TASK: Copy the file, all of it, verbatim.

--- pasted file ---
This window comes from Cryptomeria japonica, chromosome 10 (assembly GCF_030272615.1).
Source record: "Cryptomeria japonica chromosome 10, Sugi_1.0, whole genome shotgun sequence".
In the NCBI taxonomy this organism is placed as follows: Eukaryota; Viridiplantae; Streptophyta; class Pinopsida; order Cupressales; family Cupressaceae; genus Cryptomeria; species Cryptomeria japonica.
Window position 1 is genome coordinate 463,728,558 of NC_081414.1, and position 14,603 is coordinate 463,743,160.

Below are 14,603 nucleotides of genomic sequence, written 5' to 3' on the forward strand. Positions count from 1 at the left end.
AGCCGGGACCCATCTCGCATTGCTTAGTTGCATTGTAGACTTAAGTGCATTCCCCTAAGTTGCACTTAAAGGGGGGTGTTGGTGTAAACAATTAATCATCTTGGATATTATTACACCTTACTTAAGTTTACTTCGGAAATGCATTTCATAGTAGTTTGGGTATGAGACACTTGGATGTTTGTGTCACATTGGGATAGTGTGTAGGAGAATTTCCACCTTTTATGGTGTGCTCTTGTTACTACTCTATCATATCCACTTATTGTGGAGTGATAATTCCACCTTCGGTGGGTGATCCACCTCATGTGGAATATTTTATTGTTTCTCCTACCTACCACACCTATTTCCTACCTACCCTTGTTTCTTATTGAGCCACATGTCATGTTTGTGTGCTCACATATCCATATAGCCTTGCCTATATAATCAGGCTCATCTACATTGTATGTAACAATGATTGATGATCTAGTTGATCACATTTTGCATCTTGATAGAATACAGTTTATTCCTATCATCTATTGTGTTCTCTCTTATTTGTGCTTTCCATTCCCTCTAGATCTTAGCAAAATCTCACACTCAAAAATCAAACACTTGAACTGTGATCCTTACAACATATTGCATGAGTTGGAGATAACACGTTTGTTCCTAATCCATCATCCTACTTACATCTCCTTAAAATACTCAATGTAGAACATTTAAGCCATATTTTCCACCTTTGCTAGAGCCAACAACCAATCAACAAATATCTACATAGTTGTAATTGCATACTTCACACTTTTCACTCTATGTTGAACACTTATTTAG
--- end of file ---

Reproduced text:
This window comes from Cryptomeria japonica, chromosome 10 (assembly GCF_030272615.1).
Source record: "Cryptomeria japonica chromosome 10, Sugi_1.0, whole genome shotgun sequence".
In the NCBI taxonomy this organism is placed as follows: Eukaryota; Viridiplantae; Streptophyta; class Pinopsida; order Cupressales; family Cupressaceae; genus Cryptomeria; species Cryptomeria japonica.
Window position 1 is genome coordinate 463,728,558 of NC_081414.1, and position 14,603 is coordinate 463,743,160.

Below are 14,603 nucleotides of genomic sequence, written 5' to 3' on the forward strand. Positions count from 1 at the left end.
AGCCGGGACCCATCTCGCATTGCTTAGTTGCATTGTAGACTTAAGTGCATTCCCCTAAGTTGCACTTAAAGGGGGGTGTTGGTGTAAACAATTAATCATCTTGGATATTATTACACCTTACTTAAGTTTACTTCGGAAATGCATTTCATAGTAGTTTGGGTATGAGACACTTGGATGTTTGTGTCACATTGGGATAGTGTGTAGGAGAATTTCCACCTTTTATGGTGTGCTCTTGTTACTACTCTATCATATCCACTTATTGTGGAGTGATAATTCCACCTTCGGTGGGTGATCCACCTCATGTGGAATATTTTATTGTTTCTCCTACCTACCACACCTATTTCCTACCTACCCTTGTTTCTTATTGAGCCACATGTCATGTTTGTGTGCTCACATATCCATATAGCCTTGCCTATATAATCAGGCTCATCTACATTGTATGTAACAATGATTGATGATCTAGTTGATCACATTTTGCATCTTGATAGAATACAGTTTATTCCTATCATCTATTGTGTTCTCTCTTATTTGTGCTTTCCATTCCCTCTAGATCTTAGCAAAATCTCACACTCAAAAATCAAACACTTGAACTGTGATCCTTACAACATATTGCATGAGTTGGAGATAACACGTTTGTTCCTAATCCATCATCCTACTTACATCTCCTTAAAATACTCAATGTAGAACATTTAAGCCATATTTTCCACCTTTGCTAGAGCCAACAACCAATCAACAAATATCTACATAGTTGTAATTGCATACTTCACACTTTTCACTCTATGTTGAACACTTATTTAG